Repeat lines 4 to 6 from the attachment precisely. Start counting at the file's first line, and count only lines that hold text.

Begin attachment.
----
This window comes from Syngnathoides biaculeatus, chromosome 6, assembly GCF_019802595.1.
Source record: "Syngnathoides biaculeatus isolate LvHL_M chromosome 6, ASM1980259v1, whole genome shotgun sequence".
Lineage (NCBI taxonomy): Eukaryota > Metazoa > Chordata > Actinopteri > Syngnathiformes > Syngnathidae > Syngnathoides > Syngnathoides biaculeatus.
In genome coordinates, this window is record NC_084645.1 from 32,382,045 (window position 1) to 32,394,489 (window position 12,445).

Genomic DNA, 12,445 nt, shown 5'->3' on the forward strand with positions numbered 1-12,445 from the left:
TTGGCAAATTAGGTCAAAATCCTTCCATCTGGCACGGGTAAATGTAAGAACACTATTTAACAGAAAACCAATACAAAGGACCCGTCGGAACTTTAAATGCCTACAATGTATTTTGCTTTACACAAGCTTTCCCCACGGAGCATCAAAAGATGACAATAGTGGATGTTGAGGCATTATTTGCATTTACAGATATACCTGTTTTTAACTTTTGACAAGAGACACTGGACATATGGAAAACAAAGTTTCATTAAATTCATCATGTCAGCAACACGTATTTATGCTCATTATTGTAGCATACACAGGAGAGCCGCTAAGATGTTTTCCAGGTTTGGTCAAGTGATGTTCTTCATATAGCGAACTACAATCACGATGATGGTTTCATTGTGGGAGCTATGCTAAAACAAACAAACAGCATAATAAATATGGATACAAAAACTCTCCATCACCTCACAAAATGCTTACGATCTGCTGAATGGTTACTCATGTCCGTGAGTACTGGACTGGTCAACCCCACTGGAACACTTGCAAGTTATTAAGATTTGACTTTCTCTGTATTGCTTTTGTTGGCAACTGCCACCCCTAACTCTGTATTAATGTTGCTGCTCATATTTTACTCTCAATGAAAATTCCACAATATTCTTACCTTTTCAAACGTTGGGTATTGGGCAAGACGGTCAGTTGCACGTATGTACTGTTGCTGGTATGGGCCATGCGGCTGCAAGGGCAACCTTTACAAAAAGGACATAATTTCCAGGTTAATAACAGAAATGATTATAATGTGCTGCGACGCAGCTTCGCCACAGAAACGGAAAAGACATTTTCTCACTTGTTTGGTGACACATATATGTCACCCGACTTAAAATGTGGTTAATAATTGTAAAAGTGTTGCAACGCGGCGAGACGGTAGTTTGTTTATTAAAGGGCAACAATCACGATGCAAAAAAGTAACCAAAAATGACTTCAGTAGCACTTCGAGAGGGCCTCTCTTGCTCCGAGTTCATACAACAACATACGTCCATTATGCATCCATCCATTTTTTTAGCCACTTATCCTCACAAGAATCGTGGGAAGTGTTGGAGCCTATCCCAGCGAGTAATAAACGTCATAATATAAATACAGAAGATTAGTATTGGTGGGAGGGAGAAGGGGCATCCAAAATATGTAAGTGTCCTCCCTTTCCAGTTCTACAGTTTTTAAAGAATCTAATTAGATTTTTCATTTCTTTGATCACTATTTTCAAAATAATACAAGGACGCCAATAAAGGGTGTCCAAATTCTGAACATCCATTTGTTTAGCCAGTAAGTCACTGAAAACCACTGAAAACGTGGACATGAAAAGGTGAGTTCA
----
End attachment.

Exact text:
In genome coordinates, this window is record NC_084645.1 from 32,382,045 (window position 1) to 32,394,489 (window position 12,445).

Genomic DNA, 12,445 nt, shown 5'->3' on the forward strand with positions numbered 1-12,445 from the left:
TTGGCAAATTAGGTCAAAATCCTTCCATCTGGCACGGGTAAATGTAAGAACACTATTTAACAGAAAACCAATACAAAGGACCCGTCGGAACTTTAAATGCCTACAATGTATTTTGCTTTACACAAGCTTTCCCCACGGAGCATCAAAAGATGACAATAGTGGATGTTGAGGCATTATTTGCATTTACAGATATACCTGTTTTTAACTTTTGACAAGAGACACTGGACATATGGAAAACAAAGTTTCATTAAATTCATCATGTCAGCAACACGTATTTATGCTCATTATTGTAGCATACACAGGAGAGCCGCTAAGATGTTTTCCAGGTTTGGTCAAGTGATGTTCTTCATATAGCGAACTACAATCACGATGATGGTTTCATTGTGGGAGCTATGCTAAAACAAACAAACAGCATAATAAATATGGATACAAAAACTCTCCATCACCTCACAAAATGCTTACGATCTGCTGAATGGTTACTCATGTCCGTGAGTACTGGACTGGTCAACCCCACTGGAACACTTGCAAGTTATTAAGATTTGACTTTCTCTGTATTGCTTTTGTTGGCAACTGCCACCCCTAACTCTGTATTAATGTTGCTGCTCATATTTTACTCTCAATGAAAATTCCACAATATTCTTACCTTTTCAAACGTTGGGTATTGGGCAAGACGGTCAGTTGCACGTATGTACTGTTGCTGGTATGGGCCATGCGGCTGCAAGGGCAACCTTTACAAAAAGGACATAATTTCCAGGTTAATAACAGAAATGATTATAATGTGCTGCGACGCAGCTTCGCCACAGAAACGGAAAAGACATTTTCTCACTTGTTTGGTGACACATATATGTCACCCGACTTAAAATGTGGTTAATAATTGTAAAAGTGTTGCAACGCGGCGAGACGGTAGTTTGTTTATTAAAGGGCAACAATCACGATGCAAAAAAGTAACCAAAAATGACTTCAGTAGCACTTCGAGAGGGCCTCTCTTGCTCCGAGTTCATACAACAACATACGTCCATTATGCATCCATCCATTTTTTTAGCCACTTATCCTCACAAGAATCGTGGGAAGTGTTGGAGCCTATCCCAGCGAGTAATAAACGTCATAATATAAATACAGAAGATTAGTATTGGTGGGAGGGAGAAGGGGCATCCAAAATATGTAAGTGTCCTCCCTTTCCAGTTCTACAGTTTTTAAAGAATCTAATTAGATTTTTCATTTCTTTGATCACTATTTTCAAAATAATACAAGGACGCCAATAAAGGGTGTCCAAATTCTGAACATCCATTTGTTTAGCCAGTAAGTCACTGAAAACCACTGAAAACGTGGACATGAAAAGGTGAGTTCA